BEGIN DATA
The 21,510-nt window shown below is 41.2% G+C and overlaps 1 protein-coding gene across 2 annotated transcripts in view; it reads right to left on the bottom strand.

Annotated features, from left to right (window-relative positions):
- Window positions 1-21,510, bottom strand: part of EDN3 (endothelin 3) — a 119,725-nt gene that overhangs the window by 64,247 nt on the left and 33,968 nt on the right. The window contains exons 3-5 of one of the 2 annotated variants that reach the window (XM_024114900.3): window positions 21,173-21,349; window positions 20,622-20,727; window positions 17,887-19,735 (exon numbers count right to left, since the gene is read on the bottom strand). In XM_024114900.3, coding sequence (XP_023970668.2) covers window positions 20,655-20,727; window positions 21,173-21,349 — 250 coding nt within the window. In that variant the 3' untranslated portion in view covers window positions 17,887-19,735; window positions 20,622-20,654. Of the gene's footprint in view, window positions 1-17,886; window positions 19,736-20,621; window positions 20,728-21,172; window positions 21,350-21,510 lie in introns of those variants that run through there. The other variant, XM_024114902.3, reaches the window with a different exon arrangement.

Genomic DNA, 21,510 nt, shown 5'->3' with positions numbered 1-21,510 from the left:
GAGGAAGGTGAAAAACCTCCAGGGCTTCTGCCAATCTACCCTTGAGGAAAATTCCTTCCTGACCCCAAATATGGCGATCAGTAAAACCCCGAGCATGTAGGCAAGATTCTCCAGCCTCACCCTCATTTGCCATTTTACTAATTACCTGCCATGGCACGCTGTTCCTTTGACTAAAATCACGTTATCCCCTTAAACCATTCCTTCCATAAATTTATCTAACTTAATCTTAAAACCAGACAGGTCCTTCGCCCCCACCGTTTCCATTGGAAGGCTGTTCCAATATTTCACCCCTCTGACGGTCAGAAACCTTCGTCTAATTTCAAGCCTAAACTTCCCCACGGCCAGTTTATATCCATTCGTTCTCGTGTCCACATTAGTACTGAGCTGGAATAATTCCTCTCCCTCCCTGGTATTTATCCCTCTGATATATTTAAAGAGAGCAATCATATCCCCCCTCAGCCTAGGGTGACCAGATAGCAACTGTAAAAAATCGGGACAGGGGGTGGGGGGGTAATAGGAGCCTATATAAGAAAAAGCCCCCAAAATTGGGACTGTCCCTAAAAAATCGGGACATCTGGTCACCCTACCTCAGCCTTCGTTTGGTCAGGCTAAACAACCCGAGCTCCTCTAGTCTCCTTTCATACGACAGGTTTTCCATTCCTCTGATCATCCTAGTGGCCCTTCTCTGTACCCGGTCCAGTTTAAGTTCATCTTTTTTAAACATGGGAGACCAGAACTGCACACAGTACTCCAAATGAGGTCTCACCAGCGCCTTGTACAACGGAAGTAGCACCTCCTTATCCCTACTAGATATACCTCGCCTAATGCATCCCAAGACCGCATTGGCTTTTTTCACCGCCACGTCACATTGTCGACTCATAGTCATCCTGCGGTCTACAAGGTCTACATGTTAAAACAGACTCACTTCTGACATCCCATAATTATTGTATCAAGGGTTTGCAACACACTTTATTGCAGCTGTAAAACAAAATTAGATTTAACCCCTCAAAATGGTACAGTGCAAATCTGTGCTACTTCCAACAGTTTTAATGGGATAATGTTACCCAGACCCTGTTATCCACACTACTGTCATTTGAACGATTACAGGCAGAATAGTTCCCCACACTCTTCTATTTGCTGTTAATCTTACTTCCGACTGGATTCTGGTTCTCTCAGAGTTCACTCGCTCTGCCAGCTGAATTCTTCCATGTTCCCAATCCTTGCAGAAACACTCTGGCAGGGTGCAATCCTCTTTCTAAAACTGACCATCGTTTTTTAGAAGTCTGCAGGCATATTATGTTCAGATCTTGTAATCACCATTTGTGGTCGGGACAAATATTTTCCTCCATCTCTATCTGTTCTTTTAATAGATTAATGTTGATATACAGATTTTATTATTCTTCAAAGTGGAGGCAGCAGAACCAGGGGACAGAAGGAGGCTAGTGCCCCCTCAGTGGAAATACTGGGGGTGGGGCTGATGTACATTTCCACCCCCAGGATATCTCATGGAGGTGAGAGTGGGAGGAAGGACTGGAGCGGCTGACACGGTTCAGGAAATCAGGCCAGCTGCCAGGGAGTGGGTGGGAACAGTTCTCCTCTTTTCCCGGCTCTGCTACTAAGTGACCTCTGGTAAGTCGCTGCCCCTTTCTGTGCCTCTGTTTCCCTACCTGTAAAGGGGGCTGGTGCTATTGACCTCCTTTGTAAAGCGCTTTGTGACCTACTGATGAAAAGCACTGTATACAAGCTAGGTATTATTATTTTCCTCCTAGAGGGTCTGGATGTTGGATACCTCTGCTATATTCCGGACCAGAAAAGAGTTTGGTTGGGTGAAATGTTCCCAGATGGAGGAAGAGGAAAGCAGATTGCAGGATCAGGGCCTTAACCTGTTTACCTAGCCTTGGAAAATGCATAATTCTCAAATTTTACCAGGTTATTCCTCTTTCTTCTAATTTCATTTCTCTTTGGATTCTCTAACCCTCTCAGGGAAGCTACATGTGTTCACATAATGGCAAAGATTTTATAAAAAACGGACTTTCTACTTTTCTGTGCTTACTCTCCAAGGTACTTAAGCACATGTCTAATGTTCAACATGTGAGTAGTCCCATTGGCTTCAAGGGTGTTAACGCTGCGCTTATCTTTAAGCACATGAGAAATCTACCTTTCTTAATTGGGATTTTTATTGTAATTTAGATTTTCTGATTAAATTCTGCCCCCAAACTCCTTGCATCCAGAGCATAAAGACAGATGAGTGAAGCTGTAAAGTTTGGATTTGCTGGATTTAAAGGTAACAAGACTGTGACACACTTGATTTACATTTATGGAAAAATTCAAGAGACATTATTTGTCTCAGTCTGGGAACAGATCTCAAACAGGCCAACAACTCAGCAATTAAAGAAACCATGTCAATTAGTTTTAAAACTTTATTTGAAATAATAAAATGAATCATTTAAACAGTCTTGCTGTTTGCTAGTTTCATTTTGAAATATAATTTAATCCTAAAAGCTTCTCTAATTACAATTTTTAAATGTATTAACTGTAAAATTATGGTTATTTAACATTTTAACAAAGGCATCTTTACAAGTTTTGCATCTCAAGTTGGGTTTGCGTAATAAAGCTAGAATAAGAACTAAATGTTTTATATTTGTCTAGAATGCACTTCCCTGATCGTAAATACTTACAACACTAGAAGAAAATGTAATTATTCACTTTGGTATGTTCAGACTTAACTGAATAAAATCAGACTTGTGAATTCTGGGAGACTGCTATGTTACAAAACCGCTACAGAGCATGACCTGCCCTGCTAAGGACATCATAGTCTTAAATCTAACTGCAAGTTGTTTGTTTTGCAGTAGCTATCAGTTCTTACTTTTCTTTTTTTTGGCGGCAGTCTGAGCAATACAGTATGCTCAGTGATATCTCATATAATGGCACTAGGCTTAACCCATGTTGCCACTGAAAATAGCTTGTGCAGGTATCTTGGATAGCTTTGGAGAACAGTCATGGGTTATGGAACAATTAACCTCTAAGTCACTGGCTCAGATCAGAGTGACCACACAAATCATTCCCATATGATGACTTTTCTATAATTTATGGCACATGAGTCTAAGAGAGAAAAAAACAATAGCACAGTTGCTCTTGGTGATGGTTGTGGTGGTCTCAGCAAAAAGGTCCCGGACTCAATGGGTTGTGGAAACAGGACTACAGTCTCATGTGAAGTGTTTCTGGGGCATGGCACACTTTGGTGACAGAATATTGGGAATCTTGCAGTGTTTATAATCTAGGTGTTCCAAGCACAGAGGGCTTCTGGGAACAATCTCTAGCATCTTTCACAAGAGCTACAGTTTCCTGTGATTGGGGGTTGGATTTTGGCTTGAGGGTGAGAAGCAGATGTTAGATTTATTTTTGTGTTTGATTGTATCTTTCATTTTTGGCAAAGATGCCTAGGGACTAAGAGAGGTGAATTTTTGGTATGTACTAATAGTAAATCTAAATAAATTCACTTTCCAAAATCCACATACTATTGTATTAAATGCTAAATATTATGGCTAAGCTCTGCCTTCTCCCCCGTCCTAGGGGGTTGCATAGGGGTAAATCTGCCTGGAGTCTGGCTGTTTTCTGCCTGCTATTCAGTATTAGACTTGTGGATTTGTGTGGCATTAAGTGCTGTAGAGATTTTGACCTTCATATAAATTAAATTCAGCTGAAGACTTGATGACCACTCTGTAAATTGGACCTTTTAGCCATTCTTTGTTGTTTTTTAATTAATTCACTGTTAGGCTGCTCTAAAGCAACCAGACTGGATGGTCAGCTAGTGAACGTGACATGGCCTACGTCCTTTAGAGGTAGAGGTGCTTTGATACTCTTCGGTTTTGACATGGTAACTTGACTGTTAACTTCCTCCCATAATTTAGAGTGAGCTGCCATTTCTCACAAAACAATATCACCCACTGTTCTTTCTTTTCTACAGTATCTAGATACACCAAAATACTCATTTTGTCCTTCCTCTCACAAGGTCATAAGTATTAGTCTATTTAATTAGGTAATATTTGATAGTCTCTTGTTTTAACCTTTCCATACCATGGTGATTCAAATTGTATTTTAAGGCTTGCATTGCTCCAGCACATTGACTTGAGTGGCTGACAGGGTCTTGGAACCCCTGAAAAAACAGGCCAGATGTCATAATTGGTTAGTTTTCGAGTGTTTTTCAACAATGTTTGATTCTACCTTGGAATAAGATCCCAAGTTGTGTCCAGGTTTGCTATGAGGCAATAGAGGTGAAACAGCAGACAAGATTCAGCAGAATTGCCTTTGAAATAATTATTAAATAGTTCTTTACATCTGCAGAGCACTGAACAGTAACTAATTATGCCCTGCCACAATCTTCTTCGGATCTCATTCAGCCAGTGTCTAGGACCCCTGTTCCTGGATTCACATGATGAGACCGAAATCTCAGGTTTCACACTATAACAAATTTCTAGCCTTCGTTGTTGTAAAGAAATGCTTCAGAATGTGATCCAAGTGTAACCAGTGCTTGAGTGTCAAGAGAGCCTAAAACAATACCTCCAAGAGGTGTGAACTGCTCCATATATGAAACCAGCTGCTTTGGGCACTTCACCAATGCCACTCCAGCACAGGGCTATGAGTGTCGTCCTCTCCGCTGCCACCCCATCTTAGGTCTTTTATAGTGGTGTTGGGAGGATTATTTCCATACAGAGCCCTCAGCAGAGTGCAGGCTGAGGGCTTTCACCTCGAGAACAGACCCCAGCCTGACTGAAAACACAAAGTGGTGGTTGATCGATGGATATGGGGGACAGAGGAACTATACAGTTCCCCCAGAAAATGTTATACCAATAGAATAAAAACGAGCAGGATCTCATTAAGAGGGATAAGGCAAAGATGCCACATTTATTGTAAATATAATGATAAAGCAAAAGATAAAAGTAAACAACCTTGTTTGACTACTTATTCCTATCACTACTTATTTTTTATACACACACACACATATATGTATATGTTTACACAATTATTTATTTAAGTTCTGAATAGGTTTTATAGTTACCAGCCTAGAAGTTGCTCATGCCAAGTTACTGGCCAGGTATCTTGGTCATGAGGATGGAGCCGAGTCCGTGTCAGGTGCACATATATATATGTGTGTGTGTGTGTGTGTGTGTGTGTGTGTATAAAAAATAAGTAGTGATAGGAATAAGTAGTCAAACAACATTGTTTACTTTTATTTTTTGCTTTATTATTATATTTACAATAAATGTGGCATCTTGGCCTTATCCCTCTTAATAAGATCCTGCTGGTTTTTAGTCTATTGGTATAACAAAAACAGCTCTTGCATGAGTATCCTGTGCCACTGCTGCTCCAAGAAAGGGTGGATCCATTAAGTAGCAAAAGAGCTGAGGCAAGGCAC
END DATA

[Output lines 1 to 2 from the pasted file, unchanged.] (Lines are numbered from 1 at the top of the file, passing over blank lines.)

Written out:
The 21,510-nt window shown below is 41.2% G+C and overlaps 1 protein-coding gene across 2 annotated transcripts in view; it reads right to left on the bottom strand.

Annotated features, from left to right (window-relative positions):